An international operation, dubbed biggest against people profiting from artifact smuggling, nabbed 76 suspects and at least 4,122 artifacts, Turkish authorities announced on Tuesday.
Authorities issued arrest warrants for 92 suspects, and the search was underway for 16 others. The operation dubbed “Anadolu” (Anatolia) spanned 30 Turkish provinces, as well as Bulgaria, Croatia and Serbia.
The operation was the culmination of an investigation that had started about two years ago by the police department of Anti-Smuggling and Organized Crime (KOM), in coordination with the Chief Prosecutor’s Office in the southern province of Adana. The target was a suspected international criminal network of artifact smugglers. The investigation discovered that artifacts, obtained in illegal excavations and by private collectors, were smuggled abroad by the network’s couriers. Some artifacts were smuggled into Europe and others to the United States. Investigators, aided by experts from the Ministry of Culture and Tourism, examined catalogs of auction houses in Europe and in the U.S. The probe found out that 52 smuggled artifacts were readied for sale in nine auction houses. Authorities say auction houses delivered foreign currency worth TL 26 million to the accounts of criminal network’s members for sale of artifacts. Suspects used forged ownership documents for artifacts’ sale in auctions, according to the investigators.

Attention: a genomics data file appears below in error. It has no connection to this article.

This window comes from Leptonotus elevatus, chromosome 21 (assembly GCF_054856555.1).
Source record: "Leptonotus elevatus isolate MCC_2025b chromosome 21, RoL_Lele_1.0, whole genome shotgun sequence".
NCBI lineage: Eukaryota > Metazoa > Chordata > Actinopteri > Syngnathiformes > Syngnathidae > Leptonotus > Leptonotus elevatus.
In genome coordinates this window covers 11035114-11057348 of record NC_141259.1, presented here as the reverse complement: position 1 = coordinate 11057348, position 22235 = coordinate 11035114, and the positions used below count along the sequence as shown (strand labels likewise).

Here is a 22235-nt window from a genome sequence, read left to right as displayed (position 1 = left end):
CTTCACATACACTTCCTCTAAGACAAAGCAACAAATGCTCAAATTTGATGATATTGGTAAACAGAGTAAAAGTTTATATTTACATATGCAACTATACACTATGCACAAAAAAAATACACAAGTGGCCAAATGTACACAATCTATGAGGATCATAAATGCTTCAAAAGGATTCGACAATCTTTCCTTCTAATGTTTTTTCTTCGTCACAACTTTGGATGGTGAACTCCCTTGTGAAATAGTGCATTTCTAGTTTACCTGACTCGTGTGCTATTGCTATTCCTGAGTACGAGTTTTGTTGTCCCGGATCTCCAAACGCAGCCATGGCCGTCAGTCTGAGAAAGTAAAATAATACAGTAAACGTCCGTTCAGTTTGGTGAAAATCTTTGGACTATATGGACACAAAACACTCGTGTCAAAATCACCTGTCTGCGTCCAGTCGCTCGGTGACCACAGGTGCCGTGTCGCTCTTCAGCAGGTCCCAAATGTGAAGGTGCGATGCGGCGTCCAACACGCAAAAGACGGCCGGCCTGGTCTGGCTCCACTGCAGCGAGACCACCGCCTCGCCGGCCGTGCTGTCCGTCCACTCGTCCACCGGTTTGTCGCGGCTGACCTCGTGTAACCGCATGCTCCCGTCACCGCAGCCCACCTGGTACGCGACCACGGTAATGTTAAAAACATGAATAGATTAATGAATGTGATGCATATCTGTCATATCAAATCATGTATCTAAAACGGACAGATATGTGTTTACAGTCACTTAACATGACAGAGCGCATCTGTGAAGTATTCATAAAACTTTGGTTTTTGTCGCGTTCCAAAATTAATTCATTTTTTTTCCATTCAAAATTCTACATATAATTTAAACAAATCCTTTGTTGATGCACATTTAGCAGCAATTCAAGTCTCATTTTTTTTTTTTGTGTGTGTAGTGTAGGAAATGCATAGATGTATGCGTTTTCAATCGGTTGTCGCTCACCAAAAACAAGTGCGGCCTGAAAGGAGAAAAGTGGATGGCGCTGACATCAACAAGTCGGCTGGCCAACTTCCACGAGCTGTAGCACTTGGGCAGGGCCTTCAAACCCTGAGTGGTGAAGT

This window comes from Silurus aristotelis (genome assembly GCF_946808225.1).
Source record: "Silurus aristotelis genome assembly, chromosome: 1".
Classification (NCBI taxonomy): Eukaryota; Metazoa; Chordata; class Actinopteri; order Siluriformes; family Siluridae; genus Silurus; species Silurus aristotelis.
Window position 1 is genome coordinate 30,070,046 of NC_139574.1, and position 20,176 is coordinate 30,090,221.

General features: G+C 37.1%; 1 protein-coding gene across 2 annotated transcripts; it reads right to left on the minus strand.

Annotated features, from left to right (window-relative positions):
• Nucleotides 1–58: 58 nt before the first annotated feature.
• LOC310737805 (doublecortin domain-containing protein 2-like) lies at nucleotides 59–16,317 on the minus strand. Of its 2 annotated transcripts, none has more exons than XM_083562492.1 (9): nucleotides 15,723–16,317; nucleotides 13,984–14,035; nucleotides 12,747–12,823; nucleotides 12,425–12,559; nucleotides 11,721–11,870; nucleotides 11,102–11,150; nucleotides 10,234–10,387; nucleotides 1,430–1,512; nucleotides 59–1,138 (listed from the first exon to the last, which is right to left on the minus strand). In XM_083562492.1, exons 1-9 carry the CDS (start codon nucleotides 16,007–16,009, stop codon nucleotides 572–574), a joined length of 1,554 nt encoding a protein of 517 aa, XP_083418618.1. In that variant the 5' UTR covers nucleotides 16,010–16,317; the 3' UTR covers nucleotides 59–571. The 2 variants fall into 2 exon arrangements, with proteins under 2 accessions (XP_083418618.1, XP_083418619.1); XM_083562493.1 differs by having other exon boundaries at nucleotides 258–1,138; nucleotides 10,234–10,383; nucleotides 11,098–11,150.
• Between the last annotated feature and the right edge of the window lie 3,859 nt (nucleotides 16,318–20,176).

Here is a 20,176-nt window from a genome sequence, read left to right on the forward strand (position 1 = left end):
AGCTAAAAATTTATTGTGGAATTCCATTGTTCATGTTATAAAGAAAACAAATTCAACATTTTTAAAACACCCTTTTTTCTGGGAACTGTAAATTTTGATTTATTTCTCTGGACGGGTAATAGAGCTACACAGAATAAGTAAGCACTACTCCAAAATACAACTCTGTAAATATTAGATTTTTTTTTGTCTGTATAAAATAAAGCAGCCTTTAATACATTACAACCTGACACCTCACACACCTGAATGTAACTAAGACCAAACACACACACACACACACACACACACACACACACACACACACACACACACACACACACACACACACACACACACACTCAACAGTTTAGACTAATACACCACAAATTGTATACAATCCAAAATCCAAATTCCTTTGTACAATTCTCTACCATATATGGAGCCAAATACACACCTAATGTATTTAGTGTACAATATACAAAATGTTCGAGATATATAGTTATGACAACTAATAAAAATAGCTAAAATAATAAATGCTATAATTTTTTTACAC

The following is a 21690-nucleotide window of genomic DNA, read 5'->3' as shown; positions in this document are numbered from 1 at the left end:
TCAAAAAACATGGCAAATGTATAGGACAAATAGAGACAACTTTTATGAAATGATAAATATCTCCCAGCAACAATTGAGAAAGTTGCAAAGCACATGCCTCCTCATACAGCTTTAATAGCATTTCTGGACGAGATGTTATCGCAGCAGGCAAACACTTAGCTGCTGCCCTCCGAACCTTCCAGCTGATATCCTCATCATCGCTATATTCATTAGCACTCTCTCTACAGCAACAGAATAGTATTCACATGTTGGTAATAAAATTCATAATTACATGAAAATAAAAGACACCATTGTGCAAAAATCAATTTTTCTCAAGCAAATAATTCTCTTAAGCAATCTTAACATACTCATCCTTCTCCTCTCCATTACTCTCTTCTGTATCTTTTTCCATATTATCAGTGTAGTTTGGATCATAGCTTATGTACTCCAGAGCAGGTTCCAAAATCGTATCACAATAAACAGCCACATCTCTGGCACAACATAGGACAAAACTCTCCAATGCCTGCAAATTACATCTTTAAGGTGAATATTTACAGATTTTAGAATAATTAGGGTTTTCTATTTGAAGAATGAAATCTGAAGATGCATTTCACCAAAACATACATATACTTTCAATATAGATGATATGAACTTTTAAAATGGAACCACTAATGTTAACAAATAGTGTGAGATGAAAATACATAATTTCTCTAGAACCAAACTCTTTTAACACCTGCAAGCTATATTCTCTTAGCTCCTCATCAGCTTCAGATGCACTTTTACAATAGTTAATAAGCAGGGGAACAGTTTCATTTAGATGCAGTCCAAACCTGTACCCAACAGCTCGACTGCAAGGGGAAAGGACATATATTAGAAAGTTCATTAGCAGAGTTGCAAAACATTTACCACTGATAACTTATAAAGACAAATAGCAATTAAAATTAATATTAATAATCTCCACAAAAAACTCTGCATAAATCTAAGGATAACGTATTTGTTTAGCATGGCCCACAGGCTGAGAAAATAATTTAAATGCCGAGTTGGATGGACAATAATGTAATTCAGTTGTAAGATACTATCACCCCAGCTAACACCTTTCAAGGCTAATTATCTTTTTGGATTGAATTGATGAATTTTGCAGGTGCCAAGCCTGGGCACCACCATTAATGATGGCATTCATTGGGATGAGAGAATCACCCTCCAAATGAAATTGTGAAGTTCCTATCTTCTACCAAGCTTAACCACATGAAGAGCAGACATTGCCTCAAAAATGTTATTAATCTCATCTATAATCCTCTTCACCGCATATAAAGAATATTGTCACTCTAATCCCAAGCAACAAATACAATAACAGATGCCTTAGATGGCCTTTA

Early on Tuesday, police raided 108 locations and rounded up suspects, including five private collectors and the alleged head of the network, who was detained in a hotel in the Silifke district of southern Mersin province. The unidentified leader of the network had three separate criminal records over artifact smuggling. Operations are still underway. Security sources speaking to Anadolu Agency (AA) said a request would be presented to the court for seizure of all assets of seven suspects, including the network’s leader.
Thousands of anti-smuggling operations are carried out across Turkey every year to halt the illegal sale of historical objects and protect the country's rich cultural heritage. This issue is crucial to a country home to about 3,000 ancient cities from 42 civilizations and whose tourism industry relies on its rich historical heritage to attract millions of foreign visitors each year.
The country also strives to repatriate artifacts smuggled abroad and either in renowned museums or private collections across the globe. In the past decade, Ankara managed to bring 2,712 artifacts back from overseas.
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